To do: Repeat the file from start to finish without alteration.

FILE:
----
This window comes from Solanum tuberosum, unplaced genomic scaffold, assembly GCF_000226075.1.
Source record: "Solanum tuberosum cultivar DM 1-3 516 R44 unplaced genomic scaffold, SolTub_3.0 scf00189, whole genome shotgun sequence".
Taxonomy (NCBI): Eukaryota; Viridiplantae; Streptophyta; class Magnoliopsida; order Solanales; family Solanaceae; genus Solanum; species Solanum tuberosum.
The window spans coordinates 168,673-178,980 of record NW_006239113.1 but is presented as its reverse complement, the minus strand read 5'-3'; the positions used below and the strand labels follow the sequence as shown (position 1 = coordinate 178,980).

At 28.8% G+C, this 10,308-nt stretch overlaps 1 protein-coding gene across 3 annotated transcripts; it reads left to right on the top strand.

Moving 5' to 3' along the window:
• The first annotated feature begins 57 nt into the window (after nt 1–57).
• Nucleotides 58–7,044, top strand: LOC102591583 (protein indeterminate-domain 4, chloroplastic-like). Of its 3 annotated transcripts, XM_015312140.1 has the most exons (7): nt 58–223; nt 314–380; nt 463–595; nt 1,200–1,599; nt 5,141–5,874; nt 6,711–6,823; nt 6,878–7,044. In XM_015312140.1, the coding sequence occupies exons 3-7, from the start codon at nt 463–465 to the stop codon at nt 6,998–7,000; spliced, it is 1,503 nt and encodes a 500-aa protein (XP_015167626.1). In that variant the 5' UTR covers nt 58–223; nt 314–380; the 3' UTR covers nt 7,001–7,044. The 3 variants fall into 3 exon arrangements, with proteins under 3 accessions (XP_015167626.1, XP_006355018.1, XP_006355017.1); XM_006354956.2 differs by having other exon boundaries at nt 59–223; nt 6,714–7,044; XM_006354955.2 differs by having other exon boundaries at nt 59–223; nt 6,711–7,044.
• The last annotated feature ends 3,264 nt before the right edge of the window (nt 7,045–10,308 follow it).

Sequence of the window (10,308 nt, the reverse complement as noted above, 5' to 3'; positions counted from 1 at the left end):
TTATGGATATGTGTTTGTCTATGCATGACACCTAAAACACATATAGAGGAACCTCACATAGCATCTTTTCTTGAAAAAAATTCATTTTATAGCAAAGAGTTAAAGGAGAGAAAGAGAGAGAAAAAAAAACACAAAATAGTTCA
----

This window comes from Solanum tuberosum, unplaced genomic scaffold, assembly GCF_000226075.1.
Source record: "Solanum tuberosum cultivar DM 1-3 516 R44 unplaced genomic scaffold, SolTub_3.0 scf00189, whole genome shotgun sequence".
Taxonomy (NCBI): Eukaryota; Viridiplantae; Streptophyta; class Magnoliopsida; order Solanales; family Solanaceae; genus Solanum; species Solanum tuberosum.
The window spans coordinates 168,673-178,980 of record NW_006239113.1 but is presented as its reverse complement, the minus strand read 5'-3'; the positions used below and the strand labels follow the sequence as shown (position 1 = coordinate 178,980).

At 28.8% G+C, this 10,308-nt stretch overlaps 1 protein-coding gene across 3 annotated transcripts; it reads left to right on the top strand.

Moving 5' to 3' along the window:
• The first annotated feature begins 57 nt into the window (after nt 1–57).
• Nucleotides 58–7,044, top strand: LOC102591583 (protein indeterminate-domain 4, chloroplastic-like). Of its 3 annotated transcripts, XM_015312140.1 has the most exons (7): nt 58–223; nt 314–380; nt 463–595; nt 1,200–1,599; nt 5,141–5,874; nt 6,711–6,823; nt 6,878–7,044. In XM_015312140.1, the coding sequence occupies exons 3-7, from the start codon at nt 463–465 to the stop codon at nt 6,998–7,000; spliced, it is 1,503 nt and encodes a 500-aa protein (XP_015167626.1). In that variant the 5' UTR covers nt 58–223; nt 314–380; the 3' UTR covers nt 7,001–7,044. The 3 variants fall into 3 exon arrangements, with proteins under 3 accessions (XP_015167626.1, XP_006355018.1, XP_006355017.1); XM_006354956.2 differs by having other exon boundaries at nt 59–223; nt 6,714–7,044; XM_006354955.2 differs by having other exon boundaries at nt 59–223; nt 6,711–7,044.
• The last annotated feature ends 3,264 nt before the right edge of the window (nt 7,045–10,308 follow it).

Sequence of the window (10,308 nt, the reverse complement as noted above, 5' to 3'; positions counted from 1 at the left end):
TTATGGATATGTGTTTGTCTATGCATGACACCTAAAACACATATAGAGGAACCTCACATAGCATCTTTTCTTGAAAAAAATTCATTTTATAGCAAAGAGTTAAAGGAGAGAAAGAGAGAGAAAAAAAAACACAAAATAGTTCA